Complementarity has been extolled as the pioneering way for the International Criminal Court (icc) to navigate the difficulties of state sovereignty when investigating and prosecuting international crimes. Victims have often been held up to justify and legitimise the work of the icc and states complementing the Court through domestic processes. This article examines how Uganda has developed its laws, legal procedure, and accountability for international crimes over the past decade. This has culminated in the trial of Thomas Kwoyelo, which after five years of proceedings, has yet to move to the trial phase, due to the issue of an amnesty. While there has been a profusion of provisions to allow victims to participate, avail of protection measures and reparations, in practice very little has changed for them. This article highlights the dangers of complementarity being the sole solution to protracted conflicts, in particular the realisation of victims’ rights.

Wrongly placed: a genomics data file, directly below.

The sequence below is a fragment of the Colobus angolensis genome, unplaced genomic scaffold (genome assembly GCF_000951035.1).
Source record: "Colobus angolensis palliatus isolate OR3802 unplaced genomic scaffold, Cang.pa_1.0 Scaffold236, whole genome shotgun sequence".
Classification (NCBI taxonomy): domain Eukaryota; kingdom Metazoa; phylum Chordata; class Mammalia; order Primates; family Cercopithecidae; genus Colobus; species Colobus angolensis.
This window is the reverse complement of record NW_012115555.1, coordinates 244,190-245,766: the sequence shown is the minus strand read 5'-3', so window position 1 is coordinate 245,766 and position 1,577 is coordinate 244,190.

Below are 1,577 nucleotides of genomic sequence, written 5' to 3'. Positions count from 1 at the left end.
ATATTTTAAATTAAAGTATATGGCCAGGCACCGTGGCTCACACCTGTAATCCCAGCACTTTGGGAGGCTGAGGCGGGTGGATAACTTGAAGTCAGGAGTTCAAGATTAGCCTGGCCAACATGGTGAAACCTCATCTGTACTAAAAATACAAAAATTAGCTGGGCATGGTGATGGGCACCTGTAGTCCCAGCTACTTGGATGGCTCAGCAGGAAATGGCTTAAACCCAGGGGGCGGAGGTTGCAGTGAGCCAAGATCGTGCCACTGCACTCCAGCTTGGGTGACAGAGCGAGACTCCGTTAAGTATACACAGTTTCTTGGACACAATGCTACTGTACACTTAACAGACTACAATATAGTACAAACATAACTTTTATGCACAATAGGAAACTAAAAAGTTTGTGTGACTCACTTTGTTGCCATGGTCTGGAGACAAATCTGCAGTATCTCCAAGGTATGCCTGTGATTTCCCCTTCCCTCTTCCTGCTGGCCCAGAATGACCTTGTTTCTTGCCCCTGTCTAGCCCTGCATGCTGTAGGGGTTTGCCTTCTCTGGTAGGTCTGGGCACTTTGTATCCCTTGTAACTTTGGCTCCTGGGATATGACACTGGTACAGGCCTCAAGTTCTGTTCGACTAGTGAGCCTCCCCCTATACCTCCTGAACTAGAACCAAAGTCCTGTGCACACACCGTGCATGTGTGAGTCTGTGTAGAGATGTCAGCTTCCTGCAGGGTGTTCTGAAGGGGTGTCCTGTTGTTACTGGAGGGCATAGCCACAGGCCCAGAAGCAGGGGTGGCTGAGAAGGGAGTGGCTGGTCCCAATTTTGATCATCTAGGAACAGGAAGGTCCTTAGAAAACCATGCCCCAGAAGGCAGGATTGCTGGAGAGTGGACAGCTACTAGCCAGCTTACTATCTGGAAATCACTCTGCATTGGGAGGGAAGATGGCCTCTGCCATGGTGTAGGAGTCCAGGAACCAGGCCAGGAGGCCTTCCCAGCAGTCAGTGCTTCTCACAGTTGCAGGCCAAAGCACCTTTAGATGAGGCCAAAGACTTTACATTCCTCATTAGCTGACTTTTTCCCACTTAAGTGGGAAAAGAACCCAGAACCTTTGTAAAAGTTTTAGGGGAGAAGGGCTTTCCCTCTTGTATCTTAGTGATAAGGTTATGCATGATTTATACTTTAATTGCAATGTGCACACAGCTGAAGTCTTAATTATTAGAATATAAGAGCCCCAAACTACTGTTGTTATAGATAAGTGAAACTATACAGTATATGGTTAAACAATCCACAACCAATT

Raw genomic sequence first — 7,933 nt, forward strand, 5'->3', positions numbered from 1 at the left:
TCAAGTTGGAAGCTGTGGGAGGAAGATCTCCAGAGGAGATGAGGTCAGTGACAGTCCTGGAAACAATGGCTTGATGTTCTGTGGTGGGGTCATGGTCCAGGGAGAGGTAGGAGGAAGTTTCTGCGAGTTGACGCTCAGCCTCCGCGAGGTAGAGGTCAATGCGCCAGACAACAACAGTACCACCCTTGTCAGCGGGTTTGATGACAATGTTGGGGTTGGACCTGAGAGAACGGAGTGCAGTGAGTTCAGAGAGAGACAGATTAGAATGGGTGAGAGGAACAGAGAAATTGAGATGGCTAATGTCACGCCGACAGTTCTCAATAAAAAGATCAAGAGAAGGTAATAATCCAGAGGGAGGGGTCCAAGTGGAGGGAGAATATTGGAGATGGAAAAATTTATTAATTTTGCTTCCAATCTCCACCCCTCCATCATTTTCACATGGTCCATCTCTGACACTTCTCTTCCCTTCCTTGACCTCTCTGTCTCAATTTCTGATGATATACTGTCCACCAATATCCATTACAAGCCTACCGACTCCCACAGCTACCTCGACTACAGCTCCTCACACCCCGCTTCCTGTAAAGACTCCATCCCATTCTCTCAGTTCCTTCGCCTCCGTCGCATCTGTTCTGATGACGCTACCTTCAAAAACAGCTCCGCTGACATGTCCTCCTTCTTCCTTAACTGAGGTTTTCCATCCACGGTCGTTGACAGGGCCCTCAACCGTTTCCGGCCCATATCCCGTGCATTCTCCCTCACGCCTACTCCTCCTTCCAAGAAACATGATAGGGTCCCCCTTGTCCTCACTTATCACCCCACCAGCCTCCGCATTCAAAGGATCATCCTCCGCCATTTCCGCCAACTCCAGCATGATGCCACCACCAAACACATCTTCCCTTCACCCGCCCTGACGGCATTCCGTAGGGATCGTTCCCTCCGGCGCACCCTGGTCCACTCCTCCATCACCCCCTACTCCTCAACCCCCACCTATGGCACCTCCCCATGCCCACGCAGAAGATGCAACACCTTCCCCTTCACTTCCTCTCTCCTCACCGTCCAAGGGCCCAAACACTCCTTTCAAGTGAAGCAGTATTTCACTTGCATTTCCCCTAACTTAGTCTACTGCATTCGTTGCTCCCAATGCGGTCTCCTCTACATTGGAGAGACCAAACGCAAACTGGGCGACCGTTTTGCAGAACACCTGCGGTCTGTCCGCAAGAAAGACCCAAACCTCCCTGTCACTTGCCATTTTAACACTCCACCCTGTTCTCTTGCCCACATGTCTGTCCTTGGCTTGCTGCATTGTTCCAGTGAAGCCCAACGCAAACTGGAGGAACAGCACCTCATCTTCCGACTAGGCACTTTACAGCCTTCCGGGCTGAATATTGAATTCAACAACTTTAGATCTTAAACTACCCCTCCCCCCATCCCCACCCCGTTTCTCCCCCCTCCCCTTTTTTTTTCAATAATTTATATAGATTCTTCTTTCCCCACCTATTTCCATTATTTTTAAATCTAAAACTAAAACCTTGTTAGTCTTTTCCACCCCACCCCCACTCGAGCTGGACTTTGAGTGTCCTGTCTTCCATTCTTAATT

This article, drawing from historical research of the practice and judgements of the Nuremberg and Tokyo tribunals, analyses the role of victims within the founding international criminal tribunals of the Second World War. While some commentators have decried the absence of victims at Nuremberg and Tokyo, numerous victim-witnesses testified before these tribunals. However, the outcome of these tribunals has been disappointing to victims who still seek justice over sixty-five years later. This article considers the implications of the Nuremberg and Tokyo tribunals not providing justice to victims and how this has impacted on their legacy. Although these tribunals are neglected in contemporary discussions of victim provisions in modern international criminal justice mechanisms, they can still provide some important lessons for modern international criminal justice mechanisms, such as the International Criminal Court, to learn from.